- Poor performance not a good reason to switch KiwiSaver funds
- The pros and cons of a capital gains tax
- Too little info on Labour’s capital gains tax?
- Would the tax allow for inflation? Yes and no
QI joined KiwiSaver the day it started. I am in the Kiwi Wealth balanced fund. I am a 67-year-old retired widow with no other income apart from NZ Superannuation. My house is mortgage-free and I have no children. I am very healthy.
I live comfortably and like to dine out and purchase clothes. I don’t travel. I am always looking for part-time work but have so far been unsuccessful. My only other savings are now down to about $20,000 in term deposits, which I am gradually spending.
In November 2013 my KiwiSaver scheme was worth $112,223, and in April 2014 it was worth $112,926. I made no contributions during that period.
Obviously I am rather disappointed. Can I take out, say, 50 per cent and put it into a much better performing KiwiSaver scheme, or because I am retired is my only option putting it into term deposits? What else can you suggest?
I want to spend all my savings whilst I am alive (hopefully I will make at least 100) and leave my house and jewellery to animal charities.
AAs someone over 65 who has been in KiwiSaver for more than five years, you can withdraw any or all of your KiwiSaver money pretty much whenever you like and invest or spend it any way you choose — including transferring it to another KiwiSaver fund.
Some providers have a few rules around withdrawals, but if you don’t like your provider’s rules, you can always switch providers.
That would actually be a good reason for changing providers — to get the service you want. But I’m afraid I can’t say the same for your suggested reason — fund performance.
To put it bluntly, judging the performance of a fund over five months can be worse than useless because it can give you exactly the wrong impression. It’s much too short a period.
The “Check Your Current Fund” feature in the KiwiSaver Fund Finder on www.sorted.org.nz tells us that your fund invests 49 per cent in shares, 32 per cent in bonds, 15 per cent in cash and 4 per cent in other assets.
Any fund with more than a minor holding in shares will have plateaus and some considerable downturns, although the long-term trend will almost certainly be upwards.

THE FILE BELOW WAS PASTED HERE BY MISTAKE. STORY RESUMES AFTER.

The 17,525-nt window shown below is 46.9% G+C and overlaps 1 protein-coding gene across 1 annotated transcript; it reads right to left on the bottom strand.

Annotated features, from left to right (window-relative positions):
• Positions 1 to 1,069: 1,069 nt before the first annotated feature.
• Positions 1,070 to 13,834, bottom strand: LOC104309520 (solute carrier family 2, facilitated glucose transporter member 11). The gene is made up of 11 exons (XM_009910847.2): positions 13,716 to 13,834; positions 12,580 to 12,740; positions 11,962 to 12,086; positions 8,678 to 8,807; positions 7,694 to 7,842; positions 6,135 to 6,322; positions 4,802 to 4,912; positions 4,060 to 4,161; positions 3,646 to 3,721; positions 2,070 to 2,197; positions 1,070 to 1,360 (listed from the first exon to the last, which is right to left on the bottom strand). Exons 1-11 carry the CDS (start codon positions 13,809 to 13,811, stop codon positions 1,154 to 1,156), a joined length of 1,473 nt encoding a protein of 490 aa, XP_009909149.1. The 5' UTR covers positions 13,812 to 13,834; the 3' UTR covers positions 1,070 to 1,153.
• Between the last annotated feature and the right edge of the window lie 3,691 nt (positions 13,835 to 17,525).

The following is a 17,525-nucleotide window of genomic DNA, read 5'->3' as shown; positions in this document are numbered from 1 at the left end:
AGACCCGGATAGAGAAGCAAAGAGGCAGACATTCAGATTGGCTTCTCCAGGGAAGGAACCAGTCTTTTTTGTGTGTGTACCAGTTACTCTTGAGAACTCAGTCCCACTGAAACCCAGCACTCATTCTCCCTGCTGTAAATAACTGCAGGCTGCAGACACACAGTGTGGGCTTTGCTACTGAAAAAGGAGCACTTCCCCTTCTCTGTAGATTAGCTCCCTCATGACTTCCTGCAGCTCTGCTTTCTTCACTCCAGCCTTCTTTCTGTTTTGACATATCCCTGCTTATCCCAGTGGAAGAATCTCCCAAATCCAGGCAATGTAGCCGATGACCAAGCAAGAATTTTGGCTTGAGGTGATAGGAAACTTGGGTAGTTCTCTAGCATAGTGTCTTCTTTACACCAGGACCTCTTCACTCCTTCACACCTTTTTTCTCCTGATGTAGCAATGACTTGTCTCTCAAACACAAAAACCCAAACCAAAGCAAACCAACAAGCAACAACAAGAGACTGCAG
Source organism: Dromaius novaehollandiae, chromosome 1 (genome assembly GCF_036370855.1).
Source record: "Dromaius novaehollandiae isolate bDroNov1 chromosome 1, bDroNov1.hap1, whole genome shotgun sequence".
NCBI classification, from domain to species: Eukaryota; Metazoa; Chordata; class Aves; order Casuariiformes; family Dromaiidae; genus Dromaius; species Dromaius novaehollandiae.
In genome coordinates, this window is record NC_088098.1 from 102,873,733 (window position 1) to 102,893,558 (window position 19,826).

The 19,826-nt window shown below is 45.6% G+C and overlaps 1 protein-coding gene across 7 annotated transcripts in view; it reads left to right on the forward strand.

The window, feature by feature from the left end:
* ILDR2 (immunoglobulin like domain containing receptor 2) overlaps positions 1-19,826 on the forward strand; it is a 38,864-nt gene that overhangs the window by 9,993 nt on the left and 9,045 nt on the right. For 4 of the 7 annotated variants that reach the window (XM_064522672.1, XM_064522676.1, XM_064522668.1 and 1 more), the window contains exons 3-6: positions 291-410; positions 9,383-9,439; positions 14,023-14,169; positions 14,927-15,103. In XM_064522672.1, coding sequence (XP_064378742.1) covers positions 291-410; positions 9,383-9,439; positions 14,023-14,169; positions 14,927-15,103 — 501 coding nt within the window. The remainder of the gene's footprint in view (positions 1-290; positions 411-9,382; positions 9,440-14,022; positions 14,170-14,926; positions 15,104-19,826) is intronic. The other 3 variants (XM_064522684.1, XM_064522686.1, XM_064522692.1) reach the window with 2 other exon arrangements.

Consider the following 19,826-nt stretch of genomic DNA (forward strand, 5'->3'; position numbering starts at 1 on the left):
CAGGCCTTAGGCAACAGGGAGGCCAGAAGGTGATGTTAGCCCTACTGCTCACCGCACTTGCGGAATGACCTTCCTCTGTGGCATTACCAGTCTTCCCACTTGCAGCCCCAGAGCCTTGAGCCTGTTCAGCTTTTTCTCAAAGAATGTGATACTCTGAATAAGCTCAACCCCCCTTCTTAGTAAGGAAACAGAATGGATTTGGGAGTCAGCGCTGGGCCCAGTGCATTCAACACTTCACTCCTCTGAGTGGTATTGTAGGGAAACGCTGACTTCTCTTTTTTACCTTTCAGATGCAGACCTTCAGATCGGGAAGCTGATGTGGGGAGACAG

In a fund like yours with about half shares, over a single year there’s about a 14 per cent chance that the value will fall. But over five years it’s only about 1 per cent, and over ten years it’s practically zero.
So how has your particular fund performed lately, according to the Fund Finder?:
- Over the year ending June 30, the return after fees and tax was an excellent 9.36 per cent. Clearly some good returns happened in the other seven months of the year!
- Since April 2009 — which gives a more accurate picture — the average return has been 6.27 per cent a year.
The return since 2009 is a fair bit below the average for all balanced KiwiSaver funds of 7.77 per cent. That sort of gap can make a big difference over a long period. But — and this is important — we can’t know whether your fund’s rather poor performance will continue. Research shows that over and over again, the top dogs in one decade can be bottom dogs the next decade, and vice versa. Past performance really is no guide to the future.
That’s why the Fund Finder suggests that, instead of returns, people concentrate on each fund’s fees and service. And it tells us that your fund’s services are slightly below average, while the fees are considerably lower than average — a big plus.
Fees are much less likely than returns to change over time. And low fees make a big difference to the long-term growth of your account. So just how low are your fund’s fees?